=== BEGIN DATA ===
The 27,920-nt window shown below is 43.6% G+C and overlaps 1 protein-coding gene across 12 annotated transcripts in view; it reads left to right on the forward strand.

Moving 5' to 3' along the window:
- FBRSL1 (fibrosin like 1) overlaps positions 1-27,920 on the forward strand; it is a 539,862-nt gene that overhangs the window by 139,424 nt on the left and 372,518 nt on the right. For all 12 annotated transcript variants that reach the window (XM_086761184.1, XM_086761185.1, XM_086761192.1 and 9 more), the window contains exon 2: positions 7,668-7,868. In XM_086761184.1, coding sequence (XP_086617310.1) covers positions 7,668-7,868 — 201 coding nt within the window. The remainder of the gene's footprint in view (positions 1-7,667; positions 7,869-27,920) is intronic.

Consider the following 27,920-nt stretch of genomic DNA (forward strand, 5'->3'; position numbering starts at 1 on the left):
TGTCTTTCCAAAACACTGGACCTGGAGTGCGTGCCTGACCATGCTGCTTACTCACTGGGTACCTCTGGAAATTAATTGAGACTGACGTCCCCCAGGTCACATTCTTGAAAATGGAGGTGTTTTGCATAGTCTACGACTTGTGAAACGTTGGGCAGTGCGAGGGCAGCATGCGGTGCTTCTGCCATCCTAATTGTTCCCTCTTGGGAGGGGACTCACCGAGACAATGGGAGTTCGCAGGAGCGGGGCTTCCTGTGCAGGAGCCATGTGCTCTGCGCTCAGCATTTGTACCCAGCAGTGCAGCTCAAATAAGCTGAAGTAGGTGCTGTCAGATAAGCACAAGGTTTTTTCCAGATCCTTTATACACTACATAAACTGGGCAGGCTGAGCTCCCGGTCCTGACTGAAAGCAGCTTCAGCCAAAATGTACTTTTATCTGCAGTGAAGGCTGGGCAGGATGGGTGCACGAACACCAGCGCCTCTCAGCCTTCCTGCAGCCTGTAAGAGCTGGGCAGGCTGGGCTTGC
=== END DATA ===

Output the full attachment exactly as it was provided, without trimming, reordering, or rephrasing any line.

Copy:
The 27,920-nt window shown below is 43.6% G+C and overlaps 1 protein-coding gene across 12 annotated transcripts in view; it reads left to right on the forward strand.

Moving 5' to 3' along the window:
- FBRSL1 (fibrosin like 1) overlaps positions 1-27,920 on the forward strand; it is a 539,862-nt gene that overhangs the window by 139,424 nt on the left and 372,518 nt on the right. For all 12 annotated transcript variants that reach the window (XM_086761184.1, XM_086761185.1, XM_086761192.1 and 9 more), the window contains exon 2: positions 7,668-7,868. In XM_086761184.1, coding sequence (XP_086617310.1) covers positions 7,668-7,868 — 201 coding nt within the window. The remainder of the gene's footprint in view (positions 1-7,667; positions 7,869-27,920) is intronic.

Consider the following 27,920-nt stretch of genomic DNA (forward strand, 5'->3'; position numbering starts at 1 on the left):
TGTCTTTCCAAAACACTGGACCTGGAGTGCGTGCCTGACCATGCTGCTTACTCACTGGGTACCTCTGGAAATTAATTGAGACTGACGTCCCCCAGGTCACATTCTTGAAAATGGAGGTGTTTTGCATAGTCTACGACTTGTGAAACGTTGGGCAGTGCGAGGGCAGCATGCGGTGCTTCTGCCATCCTAATTGTTCCCTCTTGGGAGGGGACTCACCGAGACAATGGGAGTTCGCAGGAGCGGGGCTTCCTGTGCAGGAGCCATGTGCTCTGCGCTCAGCATTTGTACCCAGCAGTGCAGCTCAAATAAGCTGAAGTAGGTGCTGTCAGATAAGCACAAGGTTTTTTCCAGATCCTTTATACACTACATAAACTGGGCAGGCTGAGCTCCCGGTCCTGACTGAAAGCAGCTTCAGCCAAAATGTACTTTTATCTGCAGTGAAGGCTGGGCAGGATGGGTGCACGAACACCAGCGCCTCTCAGCCTTCCTGCAGCCTGTAAGAGCTGGGCAGGCTGGGCTTGC